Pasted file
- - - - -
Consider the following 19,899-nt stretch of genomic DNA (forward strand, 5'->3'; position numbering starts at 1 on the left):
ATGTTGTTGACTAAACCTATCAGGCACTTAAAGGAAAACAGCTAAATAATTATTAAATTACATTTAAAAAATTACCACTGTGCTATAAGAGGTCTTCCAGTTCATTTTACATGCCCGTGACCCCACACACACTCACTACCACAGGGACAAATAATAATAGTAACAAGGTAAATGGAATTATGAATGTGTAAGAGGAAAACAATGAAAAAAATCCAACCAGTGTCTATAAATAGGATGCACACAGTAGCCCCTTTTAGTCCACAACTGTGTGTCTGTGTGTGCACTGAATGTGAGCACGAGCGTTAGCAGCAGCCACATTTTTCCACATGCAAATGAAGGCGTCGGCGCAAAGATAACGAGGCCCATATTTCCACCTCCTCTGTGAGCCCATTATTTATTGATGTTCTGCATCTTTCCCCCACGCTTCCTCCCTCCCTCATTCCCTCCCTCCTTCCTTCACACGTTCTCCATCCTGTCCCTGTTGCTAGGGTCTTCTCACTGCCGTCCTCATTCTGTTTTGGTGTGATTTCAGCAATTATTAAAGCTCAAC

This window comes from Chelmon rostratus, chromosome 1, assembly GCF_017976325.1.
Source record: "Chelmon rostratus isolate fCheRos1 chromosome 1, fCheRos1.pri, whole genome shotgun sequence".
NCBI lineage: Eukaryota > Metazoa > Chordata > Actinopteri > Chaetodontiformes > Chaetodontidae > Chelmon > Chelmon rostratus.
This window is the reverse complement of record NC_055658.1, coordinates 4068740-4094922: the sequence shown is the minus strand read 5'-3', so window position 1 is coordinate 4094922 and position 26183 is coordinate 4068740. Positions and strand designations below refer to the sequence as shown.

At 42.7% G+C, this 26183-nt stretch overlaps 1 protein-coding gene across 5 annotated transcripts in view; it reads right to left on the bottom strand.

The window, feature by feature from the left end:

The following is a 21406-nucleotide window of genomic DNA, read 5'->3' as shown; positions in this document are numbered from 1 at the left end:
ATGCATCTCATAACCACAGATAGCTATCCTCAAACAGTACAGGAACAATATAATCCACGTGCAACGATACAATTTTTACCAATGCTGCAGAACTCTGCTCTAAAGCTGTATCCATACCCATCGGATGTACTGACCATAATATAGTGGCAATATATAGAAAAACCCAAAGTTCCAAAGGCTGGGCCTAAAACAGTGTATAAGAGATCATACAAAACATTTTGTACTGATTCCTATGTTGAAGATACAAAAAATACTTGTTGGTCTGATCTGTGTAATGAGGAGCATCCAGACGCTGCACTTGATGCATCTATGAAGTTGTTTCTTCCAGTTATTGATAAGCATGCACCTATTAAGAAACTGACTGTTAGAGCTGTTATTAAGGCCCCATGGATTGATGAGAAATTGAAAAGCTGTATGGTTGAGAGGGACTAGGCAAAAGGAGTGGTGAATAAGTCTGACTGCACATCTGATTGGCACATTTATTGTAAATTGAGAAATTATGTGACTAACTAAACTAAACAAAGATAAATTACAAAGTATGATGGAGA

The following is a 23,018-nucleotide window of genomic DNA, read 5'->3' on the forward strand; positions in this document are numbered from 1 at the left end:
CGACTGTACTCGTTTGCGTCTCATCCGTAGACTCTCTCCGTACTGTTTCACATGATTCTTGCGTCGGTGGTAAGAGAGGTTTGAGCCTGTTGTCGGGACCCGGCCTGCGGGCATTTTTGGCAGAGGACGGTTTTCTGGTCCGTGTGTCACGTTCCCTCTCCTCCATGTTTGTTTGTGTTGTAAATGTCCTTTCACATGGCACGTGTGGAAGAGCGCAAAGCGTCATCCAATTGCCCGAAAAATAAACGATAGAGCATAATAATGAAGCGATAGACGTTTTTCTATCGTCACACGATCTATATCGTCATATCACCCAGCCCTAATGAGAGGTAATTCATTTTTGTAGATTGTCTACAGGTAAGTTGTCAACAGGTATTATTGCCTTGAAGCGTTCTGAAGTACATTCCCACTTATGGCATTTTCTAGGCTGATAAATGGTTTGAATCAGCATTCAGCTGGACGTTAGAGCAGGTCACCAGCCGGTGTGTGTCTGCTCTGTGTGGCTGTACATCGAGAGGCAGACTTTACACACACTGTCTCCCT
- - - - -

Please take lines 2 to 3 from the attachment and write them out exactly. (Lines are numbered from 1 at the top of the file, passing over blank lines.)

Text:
ATGTTGTTGACTAAACCTATCAGGCACTTAAAGGAAAACAGCTAAATAATTATTAAATTACATTTAAAAAATTACCACTGTGCTATAAGAGGTCTTCCAGTTCATTTTACATGCCCGTGACCCCACACACACTCACTACCACAGGGACAAATAATAATAGTAACAAGGTAAATGGAATTATGAATGTGTAAGAGGAAAACAATGAAAAAAATCCAACCAGTGTCTATAAATAGGATGCACACAGTAGCCCCTTTTAGTCCACAACTGTGTGTCTGTGTGTGCACTGAATGTGAGCACGAGCGTTAGCAGCAGCCACATTTTTCCACATGCAAATGAAGGCGTCGGCGCAAAGATAACGAGGCCCATATTTCCACCTCCTCTGTGAGCCCATTATTTATTGATGTTCTGCATCTTTCCCCCACGCTTCCTCCCTCCCTCATTCCCTCCCTCCTTCCTTCACACGTTCTCCATCCTGTCCCTGTTGCTAGGGTCTTCTCACTGCCGTCCTCATTCTGTTTTGGTGTGATTTCAGCAATTATTAAAGCTCAAC

This window comes from Chelmon rostratus, chromosome 1, assembly GCF_017976325.1.